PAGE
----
Saturday, September 13, 2008

Martin Espada on the Effects of 9/11 on the Language

Thanks to Stephen Vincent for passing along information of Poet Martin Espada's appearance on the News Hour with Jim Lehrer on the 7th Anniversary of the attacks of September 11, 2001. Espada spoke movingly and evidently disturbed the protocols of punditry:
First of all, there's the phrase 9/11 itself. It's a big abstraction. And we who remember what happened that day have to do whatever we can to make that big abstraction as concrete as possible, so that we truly remember those who were murdered that day, so this does not turn into a memorial by rote, like so many others. And, this way, the dead can truly be honored.

There is another way, however, in which I think 9/11 changed the language. In the name of 9/11, in the name of the war on terror, phrases like weapons of mass destruction and enhanced interrogation have entered our political vocabulary.

These phrases, for me, divorce language from meaning. And, thus, they divorce action from consequence. If you are engaged in enhanced interrogation, you are not engaged in torture. And, thus, we as a society come to embrace torture in the name of security.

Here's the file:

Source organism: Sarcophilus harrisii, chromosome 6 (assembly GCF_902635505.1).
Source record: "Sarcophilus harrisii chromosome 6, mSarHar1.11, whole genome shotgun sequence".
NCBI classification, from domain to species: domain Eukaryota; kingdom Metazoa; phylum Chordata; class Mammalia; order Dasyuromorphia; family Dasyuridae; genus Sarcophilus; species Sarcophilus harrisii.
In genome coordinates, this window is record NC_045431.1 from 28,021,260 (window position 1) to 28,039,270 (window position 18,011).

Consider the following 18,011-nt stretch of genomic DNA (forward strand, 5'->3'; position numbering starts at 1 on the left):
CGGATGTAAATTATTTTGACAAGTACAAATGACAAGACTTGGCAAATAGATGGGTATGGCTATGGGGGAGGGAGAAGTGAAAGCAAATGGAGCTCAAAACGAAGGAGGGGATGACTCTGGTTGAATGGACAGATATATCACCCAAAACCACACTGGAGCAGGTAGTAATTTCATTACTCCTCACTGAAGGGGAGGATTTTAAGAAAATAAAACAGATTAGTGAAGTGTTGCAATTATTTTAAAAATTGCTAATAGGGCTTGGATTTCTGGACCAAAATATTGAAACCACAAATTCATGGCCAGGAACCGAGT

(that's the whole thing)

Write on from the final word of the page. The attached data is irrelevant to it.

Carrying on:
I think we have to do whatever we can to combat this tendency in the language. The fact is that this language is used to foster a culture of fear, so that people will, in turn, act against their own interests. And that's why we're now embroiled in two wars without end.


Thanks to Martin Espada for bringing a poet's voice and perspective into the 9/11 discussion.

1 comment:

Joseph Ross said...

Phil - Thank you for this post. My friend Martin Espada speaks the truth. It is so important to keep language connected to meaning and action connected to consequence. The current administration has been adept at bending and twisting our language, especially around fear and the issue of torture. When we allow this, our humanity loses-- because we essentially lose our language. The poet's ability to "reclaim" the language is- these days- our highest calling. Thanks for sharing this. J. Ross